Payment aggregators are much quicker to freeze or close your account. This is due to the higher risk of their business – at the first hint of fraudulent activity or excessive chargebacks, you could find your payment gateway frozen without warning. This is to protect the company providing the payment processor, but it can translate to a lot of lost revenue if it happens to your company.

It May Not Scale as You Grow

Since payment aggregators are designed for small to mid-sized businesses, you run the risk of outgrowing them as you expand. Higher sales volumes may bring higher fees in the long term, whereas merchant accounts are able to offer lower fees to bigger companies.

Inconsistent Customer Support

Some payment aggregators have much better customer support than others. If you have a technical issue, every moment you can’t accept credit and debit card payments is lost revenue. If you have to wait all day to get a problem fixed, it can have a devastating effect on your business.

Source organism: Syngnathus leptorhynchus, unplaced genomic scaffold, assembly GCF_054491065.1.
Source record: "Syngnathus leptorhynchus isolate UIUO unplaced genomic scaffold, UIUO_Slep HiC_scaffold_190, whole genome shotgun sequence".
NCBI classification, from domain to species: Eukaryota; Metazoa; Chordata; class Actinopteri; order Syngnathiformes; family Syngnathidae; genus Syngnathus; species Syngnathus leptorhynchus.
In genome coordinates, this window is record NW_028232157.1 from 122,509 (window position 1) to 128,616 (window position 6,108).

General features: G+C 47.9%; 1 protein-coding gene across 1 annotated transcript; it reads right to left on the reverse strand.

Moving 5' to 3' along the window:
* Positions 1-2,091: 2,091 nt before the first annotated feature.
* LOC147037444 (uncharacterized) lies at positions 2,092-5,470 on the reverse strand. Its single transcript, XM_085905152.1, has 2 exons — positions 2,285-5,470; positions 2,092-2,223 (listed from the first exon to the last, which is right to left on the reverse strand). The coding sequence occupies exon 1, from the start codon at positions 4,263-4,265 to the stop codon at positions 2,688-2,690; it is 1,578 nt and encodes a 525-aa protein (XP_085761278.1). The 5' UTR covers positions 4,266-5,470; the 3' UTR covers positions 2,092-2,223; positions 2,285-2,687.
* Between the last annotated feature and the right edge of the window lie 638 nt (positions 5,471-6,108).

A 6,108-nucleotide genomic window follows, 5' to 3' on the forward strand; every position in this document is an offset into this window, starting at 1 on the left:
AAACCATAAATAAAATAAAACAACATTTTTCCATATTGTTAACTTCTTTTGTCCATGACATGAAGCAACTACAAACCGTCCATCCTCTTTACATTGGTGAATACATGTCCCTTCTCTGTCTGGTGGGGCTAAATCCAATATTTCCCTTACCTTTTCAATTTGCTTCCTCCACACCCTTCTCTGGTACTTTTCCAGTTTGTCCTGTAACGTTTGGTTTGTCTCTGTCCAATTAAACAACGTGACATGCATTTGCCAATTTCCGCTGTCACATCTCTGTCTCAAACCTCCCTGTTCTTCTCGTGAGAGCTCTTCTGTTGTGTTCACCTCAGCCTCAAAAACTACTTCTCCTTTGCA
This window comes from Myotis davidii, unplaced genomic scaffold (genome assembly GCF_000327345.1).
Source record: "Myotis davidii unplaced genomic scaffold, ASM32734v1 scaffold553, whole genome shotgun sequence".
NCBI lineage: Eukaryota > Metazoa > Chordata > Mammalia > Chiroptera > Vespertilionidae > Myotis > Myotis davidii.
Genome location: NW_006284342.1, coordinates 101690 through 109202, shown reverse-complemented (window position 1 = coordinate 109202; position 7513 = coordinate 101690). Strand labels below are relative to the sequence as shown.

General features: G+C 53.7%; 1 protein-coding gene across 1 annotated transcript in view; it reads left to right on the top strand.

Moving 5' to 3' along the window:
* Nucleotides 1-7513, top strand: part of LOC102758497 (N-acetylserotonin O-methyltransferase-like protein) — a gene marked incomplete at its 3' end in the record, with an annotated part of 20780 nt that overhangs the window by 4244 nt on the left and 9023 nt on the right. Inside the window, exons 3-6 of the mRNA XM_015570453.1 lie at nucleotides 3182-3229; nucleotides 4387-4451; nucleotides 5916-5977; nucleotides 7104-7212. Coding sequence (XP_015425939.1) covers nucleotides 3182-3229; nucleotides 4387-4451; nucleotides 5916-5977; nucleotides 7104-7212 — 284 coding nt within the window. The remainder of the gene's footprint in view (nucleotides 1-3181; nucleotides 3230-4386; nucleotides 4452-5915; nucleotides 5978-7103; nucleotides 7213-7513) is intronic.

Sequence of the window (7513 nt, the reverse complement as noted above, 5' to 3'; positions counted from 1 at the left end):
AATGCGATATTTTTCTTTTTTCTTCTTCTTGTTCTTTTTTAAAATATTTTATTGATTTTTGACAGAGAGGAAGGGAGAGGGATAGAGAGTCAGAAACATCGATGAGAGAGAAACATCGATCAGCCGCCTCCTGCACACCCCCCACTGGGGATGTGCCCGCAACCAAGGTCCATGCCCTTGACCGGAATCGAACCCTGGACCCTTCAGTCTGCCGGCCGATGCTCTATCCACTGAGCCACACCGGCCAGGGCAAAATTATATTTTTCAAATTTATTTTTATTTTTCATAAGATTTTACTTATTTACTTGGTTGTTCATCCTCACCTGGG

Caps on Transaction Volume

With merchant accounts, you often have to meet a minimum transaction volume. With a payment aggregator like Square, on the other hand, you have a maximum account volume that you aren’t allowed to exceed. Growing beyond the set limit can incur additional fees or force you to upgrade to a more expensive version of the service. This is one of the reasons larger companies go with merchant accounts.

Why The Payment Aggregator Model Exists

With all the complexities of opening an account to manage credit card payments, entrepreneurs have historically had to spend far too much time figuring out the details. By acknowledging this need, companies recognized the need for a service provider that could make the process easy. The payment aggregator model emerged to make it easy to start accepting payments quickly with a payment gateway that anyone could set up. While there are disadvantages, payment service providers have made it much easier to start a business and begin selling.

What’s the Difference Between PayPal, Stripe, Google Wallet, Square, Payoneer, Shopify, and a Traditional Merchant Account? Which is Best?

PayPal, Stripe, Google Wallet, Square, Payoneer, and Shopify are all payment aggregators. They allow you to collect credit and debit card payments without having to make a separate, traditional merchant account with a bank. They’re a great option for many new business owners, but each option has its own features, risk profiles, and pricing.